Today is the last day of the American Dairy Science Association – American Society of Animal Science Midwest Meeting in Des Moines, and a doctoral candidate from the Davis College’s reproductive physiology program is garnering attention for her research:
T. A. Wilmoth from West Virginia University discussed her research into the “Relationship of placental and endometrial vascularity and muscle characteristics of fetal pigs.” Wilmoth and her fellow researchers wanted to know if exercise during gestation affected the growth of muscle fibers in growing fetuses. Wilmoth said this topic is especially important as more states consider legislation to ban gestation crates in swine production.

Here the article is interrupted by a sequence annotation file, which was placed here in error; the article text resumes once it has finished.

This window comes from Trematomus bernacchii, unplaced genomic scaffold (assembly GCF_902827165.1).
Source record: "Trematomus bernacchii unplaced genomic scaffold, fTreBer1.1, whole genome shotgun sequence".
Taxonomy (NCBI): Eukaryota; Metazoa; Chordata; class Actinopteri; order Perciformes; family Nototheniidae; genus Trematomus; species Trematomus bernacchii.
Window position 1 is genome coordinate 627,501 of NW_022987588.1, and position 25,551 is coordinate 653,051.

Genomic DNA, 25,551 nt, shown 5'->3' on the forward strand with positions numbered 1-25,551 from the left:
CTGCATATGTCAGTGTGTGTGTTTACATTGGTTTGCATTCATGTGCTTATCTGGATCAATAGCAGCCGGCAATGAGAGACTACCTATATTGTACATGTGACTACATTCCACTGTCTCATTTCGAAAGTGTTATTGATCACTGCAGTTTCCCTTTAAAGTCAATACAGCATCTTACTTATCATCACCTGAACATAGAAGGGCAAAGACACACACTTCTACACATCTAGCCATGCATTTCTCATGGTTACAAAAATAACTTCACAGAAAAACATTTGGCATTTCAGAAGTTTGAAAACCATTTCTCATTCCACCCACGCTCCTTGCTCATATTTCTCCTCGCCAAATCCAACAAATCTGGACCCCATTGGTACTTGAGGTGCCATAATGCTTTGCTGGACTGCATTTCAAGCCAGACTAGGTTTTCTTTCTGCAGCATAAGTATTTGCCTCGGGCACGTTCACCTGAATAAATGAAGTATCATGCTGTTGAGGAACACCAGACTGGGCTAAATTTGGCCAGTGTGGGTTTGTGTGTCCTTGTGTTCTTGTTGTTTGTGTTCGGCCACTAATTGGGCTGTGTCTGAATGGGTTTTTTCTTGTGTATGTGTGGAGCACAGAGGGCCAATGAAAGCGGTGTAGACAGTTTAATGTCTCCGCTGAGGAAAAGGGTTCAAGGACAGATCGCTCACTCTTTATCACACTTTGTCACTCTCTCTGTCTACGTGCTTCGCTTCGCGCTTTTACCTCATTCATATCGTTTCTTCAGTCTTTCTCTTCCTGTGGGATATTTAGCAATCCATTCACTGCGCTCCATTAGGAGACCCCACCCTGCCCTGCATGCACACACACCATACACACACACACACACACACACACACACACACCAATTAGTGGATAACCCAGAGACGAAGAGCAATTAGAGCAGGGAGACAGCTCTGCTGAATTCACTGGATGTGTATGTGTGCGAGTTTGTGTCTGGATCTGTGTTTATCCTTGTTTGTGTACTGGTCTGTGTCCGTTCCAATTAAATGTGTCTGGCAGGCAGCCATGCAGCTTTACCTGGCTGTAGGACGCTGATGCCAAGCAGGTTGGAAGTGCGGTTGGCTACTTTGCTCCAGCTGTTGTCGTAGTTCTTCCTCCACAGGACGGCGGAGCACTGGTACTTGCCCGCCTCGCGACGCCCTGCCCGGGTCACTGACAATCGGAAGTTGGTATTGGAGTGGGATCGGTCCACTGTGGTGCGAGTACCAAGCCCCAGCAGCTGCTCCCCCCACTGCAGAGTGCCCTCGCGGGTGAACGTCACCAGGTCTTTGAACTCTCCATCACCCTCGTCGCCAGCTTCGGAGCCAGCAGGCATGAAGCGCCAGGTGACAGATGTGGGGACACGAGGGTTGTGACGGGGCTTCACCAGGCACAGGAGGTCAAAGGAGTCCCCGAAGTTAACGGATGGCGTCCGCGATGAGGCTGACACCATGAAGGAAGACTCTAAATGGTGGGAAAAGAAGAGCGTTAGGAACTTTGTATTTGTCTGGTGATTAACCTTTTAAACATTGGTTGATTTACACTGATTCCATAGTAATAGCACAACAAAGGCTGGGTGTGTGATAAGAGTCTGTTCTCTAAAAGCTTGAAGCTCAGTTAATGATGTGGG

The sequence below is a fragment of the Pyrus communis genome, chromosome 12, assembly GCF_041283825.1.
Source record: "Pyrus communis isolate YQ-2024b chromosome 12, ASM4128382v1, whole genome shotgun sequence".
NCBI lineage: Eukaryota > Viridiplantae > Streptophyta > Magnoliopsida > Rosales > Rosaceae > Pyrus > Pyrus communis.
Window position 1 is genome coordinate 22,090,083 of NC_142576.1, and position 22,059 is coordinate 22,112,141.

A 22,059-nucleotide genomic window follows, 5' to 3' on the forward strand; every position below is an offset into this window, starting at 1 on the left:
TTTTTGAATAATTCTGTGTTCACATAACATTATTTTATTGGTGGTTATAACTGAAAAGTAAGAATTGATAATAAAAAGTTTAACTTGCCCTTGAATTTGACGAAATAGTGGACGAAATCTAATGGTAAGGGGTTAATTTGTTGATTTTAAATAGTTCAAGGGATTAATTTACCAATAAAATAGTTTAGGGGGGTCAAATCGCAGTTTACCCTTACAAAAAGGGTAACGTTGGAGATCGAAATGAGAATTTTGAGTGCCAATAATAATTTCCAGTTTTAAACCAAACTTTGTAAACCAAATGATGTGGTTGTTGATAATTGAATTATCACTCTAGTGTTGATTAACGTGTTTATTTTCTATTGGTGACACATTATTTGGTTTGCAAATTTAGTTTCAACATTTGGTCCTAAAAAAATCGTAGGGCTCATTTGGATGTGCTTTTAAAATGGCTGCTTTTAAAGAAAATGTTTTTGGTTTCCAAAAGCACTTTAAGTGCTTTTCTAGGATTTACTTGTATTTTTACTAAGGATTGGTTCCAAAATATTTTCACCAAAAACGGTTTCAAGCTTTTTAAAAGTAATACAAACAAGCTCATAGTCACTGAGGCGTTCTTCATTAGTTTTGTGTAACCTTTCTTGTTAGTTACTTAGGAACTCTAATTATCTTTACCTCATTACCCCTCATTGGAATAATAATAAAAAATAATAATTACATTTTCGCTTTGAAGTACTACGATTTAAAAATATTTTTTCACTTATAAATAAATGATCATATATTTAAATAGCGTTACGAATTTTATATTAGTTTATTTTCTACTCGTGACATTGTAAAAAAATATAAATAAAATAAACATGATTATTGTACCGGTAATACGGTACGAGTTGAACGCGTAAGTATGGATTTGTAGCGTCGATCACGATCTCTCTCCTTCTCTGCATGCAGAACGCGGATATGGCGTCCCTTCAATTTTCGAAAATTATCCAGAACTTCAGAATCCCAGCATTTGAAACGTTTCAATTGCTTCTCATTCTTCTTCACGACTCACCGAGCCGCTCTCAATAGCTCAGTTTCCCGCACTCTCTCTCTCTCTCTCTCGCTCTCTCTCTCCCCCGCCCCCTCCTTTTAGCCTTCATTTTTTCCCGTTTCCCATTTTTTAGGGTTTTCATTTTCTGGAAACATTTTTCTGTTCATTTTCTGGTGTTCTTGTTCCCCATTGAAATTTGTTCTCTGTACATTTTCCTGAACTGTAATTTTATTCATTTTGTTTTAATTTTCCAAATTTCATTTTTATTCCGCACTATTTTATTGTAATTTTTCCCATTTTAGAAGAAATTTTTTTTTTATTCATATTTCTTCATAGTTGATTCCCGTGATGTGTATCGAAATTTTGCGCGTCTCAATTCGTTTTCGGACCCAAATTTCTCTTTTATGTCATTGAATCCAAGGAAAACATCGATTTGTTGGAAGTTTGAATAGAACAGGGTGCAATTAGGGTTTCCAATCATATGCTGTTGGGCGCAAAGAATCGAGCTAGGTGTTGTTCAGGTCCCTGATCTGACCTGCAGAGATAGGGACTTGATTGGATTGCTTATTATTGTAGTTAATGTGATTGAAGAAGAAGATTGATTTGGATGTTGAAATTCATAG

In the study, pigs in the experimental group were taken out to exercise daily. Depending on the phase of gestation, the pigs exercised for 10, 20 or 30 minutes. The researchers then removed three fetuses from the pigs and measured the area, diameter and number of muscle fibers in the fetuses.
They found that diameter and area of muscle fibers were the same in both groups, but the fetuses with exercising mothers had fewer secondary muscle fibers.
“Muscle weights were reduced in response to maternal exercise during gestation,” said Wilmoth.
Wilmoth said it is important to look at how exercise affects muscle growth because muscle composition translates to meat quality.
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